Posted 1 year ago | by Ben Armstrong

The latest guidance from the IRS on cryptocurrency hard forks attempts to clarify long-standing demands from the industry.

Today, the Internal Revenue Service released the long awaited tax guidance on hard forks for cryptocurrency assets. The new guidance states that a hard fork is taxable, only if the forked cryptocurrency is received by a holder. A hard fork is not taxable if a fork occurs but crypto wallets for the holders of the original cryptocurrency are not credited with new coins.

Obviously, this may become complicated. The very nature of the technological mechanics of cryptocurrency automatically means that the IRS’ attempt for clarity is really more confusion, eliciting more questions than answers.

To muddy the waters further, the cost basis for calculation of tax liabilities is the coin’s “fair market value” at the time it was received. This condition alone is enough to cause anxiety at tax season, much less the other issues that these guidelines have raised.

The IRS Will Create New Challenges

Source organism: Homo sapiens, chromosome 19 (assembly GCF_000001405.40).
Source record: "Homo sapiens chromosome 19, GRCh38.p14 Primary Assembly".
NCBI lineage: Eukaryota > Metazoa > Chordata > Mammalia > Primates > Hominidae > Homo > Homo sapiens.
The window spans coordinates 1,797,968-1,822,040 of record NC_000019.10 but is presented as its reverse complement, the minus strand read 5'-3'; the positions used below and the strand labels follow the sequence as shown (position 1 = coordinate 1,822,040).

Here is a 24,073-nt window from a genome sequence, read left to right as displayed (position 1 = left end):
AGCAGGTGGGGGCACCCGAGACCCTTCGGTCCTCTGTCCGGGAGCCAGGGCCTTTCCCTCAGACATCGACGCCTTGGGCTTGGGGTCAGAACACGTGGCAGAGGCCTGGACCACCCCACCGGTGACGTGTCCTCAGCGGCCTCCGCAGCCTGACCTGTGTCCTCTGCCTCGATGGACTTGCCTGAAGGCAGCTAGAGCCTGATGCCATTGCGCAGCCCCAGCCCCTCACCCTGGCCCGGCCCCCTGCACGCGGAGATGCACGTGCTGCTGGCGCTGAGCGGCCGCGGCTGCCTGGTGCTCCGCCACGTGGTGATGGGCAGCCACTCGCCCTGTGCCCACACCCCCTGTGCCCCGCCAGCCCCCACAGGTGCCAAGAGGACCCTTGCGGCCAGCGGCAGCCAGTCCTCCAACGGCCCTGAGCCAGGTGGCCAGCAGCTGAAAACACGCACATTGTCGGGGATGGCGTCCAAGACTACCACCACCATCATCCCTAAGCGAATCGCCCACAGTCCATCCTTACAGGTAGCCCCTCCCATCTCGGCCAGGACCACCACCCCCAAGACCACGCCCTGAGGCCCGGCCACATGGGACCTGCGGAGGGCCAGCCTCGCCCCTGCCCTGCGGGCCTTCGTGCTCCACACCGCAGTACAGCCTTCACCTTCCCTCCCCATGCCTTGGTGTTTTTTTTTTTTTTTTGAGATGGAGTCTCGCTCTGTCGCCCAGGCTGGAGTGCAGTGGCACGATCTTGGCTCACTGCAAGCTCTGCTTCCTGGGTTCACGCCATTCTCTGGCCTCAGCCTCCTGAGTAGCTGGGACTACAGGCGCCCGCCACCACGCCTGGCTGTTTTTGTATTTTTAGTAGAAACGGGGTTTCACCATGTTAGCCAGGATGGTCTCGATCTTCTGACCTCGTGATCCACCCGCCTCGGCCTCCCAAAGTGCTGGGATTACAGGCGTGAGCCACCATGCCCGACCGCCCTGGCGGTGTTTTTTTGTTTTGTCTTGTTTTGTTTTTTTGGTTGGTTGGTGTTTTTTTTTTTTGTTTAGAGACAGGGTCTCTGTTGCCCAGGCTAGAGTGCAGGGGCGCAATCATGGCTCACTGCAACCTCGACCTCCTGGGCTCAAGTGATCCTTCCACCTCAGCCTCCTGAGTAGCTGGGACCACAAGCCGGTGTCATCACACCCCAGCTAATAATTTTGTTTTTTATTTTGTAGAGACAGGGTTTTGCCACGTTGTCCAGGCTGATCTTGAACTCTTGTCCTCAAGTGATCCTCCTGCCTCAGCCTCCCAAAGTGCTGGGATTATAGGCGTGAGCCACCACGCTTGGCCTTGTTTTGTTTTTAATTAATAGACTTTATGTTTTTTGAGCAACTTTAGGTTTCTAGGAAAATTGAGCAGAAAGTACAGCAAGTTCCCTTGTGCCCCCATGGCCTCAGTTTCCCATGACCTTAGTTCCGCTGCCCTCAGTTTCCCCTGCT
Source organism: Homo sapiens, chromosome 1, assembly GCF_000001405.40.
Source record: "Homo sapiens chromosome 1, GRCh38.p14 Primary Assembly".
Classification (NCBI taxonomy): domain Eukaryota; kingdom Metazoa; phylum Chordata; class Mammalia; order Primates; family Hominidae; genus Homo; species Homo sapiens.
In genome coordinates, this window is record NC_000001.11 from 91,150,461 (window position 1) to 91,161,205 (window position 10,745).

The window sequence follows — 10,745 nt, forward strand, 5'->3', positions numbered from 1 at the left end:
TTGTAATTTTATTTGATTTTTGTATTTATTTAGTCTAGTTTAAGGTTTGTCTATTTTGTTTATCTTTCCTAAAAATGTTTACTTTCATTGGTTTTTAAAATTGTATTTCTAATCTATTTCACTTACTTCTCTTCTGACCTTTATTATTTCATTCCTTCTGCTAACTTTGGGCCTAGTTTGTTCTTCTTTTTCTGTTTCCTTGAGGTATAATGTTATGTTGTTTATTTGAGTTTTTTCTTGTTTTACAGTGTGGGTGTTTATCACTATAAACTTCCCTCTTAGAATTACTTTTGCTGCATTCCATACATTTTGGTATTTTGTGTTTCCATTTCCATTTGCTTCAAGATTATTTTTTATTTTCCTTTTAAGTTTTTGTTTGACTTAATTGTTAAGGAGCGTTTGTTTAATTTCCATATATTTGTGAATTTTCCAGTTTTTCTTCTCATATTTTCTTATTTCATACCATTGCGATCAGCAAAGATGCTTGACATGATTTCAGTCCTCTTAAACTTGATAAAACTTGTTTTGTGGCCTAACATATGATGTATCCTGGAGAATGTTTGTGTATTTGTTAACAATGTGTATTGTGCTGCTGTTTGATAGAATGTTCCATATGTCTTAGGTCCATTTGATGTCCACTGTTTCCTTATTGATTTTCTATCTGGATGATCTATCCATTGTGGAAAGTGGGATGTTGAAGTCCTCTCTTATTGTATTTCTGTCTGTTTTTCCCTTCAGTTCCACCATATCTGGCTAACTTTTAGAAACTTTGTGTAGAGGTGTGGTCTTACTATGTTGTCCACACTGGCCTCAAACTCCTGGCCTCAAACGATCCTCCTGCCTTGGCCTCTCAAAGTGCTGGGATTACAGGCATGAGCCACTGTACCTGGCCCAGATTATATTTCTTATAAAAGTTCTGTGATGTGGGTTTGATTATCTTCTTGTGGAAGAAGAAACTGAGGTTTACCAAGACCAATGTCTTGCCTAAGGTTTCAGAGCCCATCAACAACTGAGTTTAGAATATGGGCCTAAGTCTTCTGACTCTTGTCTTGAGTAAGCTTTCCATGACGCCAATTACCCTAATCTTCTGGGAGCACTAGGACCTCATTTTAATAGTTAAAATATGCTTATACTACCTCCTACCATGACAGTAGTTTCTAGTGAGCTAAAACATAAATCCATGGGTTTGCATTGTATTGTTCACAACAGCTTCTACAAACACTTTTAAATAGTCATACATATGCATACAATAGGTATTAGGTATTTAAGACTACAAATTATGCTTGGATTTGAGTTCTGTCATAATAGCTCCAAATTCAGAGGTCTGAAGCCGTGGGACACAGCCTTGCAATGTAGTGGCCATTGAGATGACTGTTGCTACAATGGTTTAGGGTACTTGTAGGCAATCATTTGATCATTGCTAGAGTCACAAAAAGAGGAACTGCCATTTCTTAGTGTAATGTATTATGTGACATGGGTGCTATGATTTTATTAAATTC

Legal experts within the cryptocurrency industry have focused on two initially problematic aspects of the guidance. The first issue is the IRS’s seeming misunderstanding concerning the definitions for airdrops and hard forks.

The IRS conflates both definitions, assuming that hard forks are achieved through airdrops or distribution by exchanges. The conflation in definitions results in several possibilities, which has played out in a somewhat humorous fashion on Twitter.

However, the conceptual difference is significant, especially within the context of taxes, as both money and outside forces beyond control are involved.

According to the legal assessment in the Washington DC crypto advocacy firm, Coin Center:

“Anytime someone airdrops a coin to an address over which you have dominion and control, they will create a tax-reporting obligation on your part.”

A Question of Understanding

The second issue, which is related to the first, is misunderstanding of the manner of receiving cryptocurrency and its subsequent ownership.

Non-custodial wallets give crypto owners access to private keys, and they can exercise discretion over receipt of forked cryptocurrencies. But the IRS guidance presumes receiving crypto only through third-party exchanges.

The agency’s assumptions (or rather misunderstandings) could have far-reaching consequences for the evolution of cryptocurrency. The lack of clarity could influence taxpayers to hold on to their coins at exchanges, simply due to tax liability concerns. However, there does appear to be room for future revisions, but not anytime soon, since the new guidelines took the IRS a mere five years to develop.